Author: Chris Perez

By Bill Blades The VP has two key functions: leading people and getting results. Score A in these two vital areas and you’ll be the hero. And every organization needs one. To get superior results, the VP must lead his people (not manage) to become the superior sales team in the industry. The challenge is that over 90 percent of VPs don’t fall in the superior category themselves—and most CEOs let them be average, or worse, by not investing in a mentor. It’s crucial to invest in the VP as s/he will learn what a great, servant leader acts like.…

Read More

By Michael Neiheiser Editor’s Note: In view of the increased need for ensuring water quality, this article by Michael Neiheiser is a good reference for all involved in bottling water. Continuous assessment of water quality is necessary to ensure a safe and consistent bottled water final product. This is the basis for the regulatory framework established throughout the bottling industry, including governmental agencies such as the US EPA, FDA, state agencies and industry- specific groups, such as the IBWA and other regional-based bottling associations. Quality control programs implementing hazard analysis of critical control points (HACCP) and safe quality foods (SQF)…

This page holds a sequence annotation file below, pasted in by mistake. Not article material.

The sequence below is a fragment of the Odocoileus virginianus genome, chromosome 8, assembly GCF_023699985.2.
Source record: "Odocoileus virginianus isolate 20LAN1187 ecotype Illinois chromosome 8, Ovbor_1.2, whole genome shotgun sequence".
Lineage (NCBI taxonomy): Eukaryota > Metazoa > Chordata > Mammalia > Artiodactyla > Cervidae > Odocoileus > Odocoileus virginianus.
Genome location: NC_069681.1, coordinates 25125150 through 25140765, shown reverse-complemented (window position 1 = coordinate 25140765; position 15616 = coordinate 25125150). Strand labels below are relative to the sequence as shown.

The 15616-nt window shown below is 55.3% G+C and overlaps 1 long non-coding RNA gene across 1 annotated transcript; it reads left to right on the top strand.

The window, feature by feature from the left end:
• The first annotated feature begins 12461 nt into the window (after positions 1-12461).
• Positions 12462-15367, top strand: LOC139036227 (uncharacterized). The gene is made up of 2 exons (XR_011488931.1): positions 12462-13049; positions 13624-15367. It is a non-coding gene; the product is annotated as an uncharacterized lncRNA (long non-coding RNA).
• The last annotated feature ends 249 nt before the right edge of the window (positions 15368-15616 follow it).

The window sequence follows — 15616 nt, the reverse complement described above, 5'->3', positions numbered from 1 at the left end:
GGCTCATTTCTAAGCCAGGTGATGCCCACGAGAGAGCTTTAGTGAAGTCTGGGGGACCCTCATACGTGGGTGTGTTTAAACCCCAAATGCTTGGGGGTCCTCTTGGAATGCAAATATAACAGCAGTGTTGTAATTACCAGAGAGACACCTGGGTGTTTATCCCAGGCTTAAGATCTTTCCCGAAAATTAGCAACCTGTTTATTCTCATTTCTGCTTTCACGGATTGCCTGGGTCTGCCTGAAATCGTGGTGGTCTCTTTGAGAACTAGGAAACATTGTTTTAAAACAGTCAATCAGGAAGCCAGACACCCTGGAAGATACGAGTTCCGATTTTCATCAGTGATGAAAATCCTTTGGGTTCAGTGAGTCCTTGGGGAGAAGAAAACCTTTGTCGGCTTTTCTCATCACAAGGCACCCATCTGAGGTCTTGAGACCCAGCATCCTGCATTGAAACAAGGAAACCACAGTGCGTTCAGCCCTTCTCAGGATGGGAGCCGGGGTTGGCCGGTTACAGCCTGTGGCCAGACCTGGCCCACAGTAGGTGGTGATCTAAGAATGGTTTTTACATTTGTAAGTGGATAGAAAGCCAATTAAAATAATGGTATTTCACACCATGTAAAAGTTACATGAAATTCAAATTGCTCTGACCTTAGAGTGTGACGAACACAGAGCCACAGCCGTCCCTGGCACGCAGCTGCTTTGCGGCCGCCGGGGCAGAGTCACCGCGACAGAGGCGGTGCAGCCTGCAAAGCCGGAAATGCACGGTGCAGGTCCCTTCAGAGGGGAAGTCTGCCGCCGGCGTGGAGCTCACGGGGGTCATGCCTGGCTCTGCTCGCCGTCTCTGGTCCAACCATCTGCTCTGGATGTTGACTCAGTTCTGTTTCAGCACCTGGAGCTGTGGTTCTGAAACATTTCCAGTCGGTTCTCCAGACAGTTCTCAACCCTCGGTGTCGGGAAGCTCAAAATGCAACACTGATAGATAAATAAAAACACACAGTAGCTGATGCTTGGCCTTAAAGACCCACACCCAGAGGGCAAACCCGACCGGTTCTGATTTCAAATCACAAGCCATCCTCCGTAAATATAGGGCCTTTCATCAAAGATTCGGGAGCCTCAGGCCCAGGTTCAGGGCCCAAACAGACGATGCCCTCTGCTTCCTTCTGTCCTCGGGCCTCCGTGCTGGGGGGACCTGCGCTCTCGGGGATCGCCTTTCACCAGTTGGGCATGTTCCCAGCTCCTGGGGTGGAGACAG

Read More

By Chris Hogan Bottled water is enjoying its strongest growth surge in several years, reaching new volume and sales heights in the US with a record-setting consumption of 10.8 billion gallons and sales of $13.07 billion (wholesale), an increase of 7.3 percent and 6.4 percent respectively. In addition, per-capita consumption was up 6.2 percent in 2014, with every person in America drinking an average of 34 gallons of bottled water last year. Reflecting a clear trend of consumers increasingly choosing healthy, convenient, zero-calorie bottled water, the Beverage Marketing Corporation (BMC) reported that over the past fie years alone, bottled water…

Read More

By Rick Andrew Cyanotoxins are a group of contaminants that can result in surface waters due to the presence of cyanobacteria, also known as blue-green algae, that can produce these compounds. They are highly toxic and can be present in finished drinking water supplies when there are algae blooms that produce the compounds and treatment is not adequate. Exposure to cyanotoxins through drinking water and/or recreational water have been known to harm human health, causing a wide range of symptoms, including liver and kidney damage in more severe cases. When cyanotoxin levels spike above safe levels, consumers are urged to…

Read More

By Kelly A. Reynolds, MSPH, PhD Legionella is in the news again, this time due to the deaths of at least 12 New York City residents and more than 124 illness cases, with 94 resulting in hospitalizations. While the current outbreak is likely from cooling-tower water aerosols and not directly from drinking water, similarities between exposure and risk potentials of these environments provide valuable learning tools for outbreak prevention. 2015 New York outbreak Many questions remain regarding the outbreak of Legionnaire’s Disease plaguing New York City’s South Bronx neighborhood. For one, the epicenter of the outbreak has not yet been…

Read More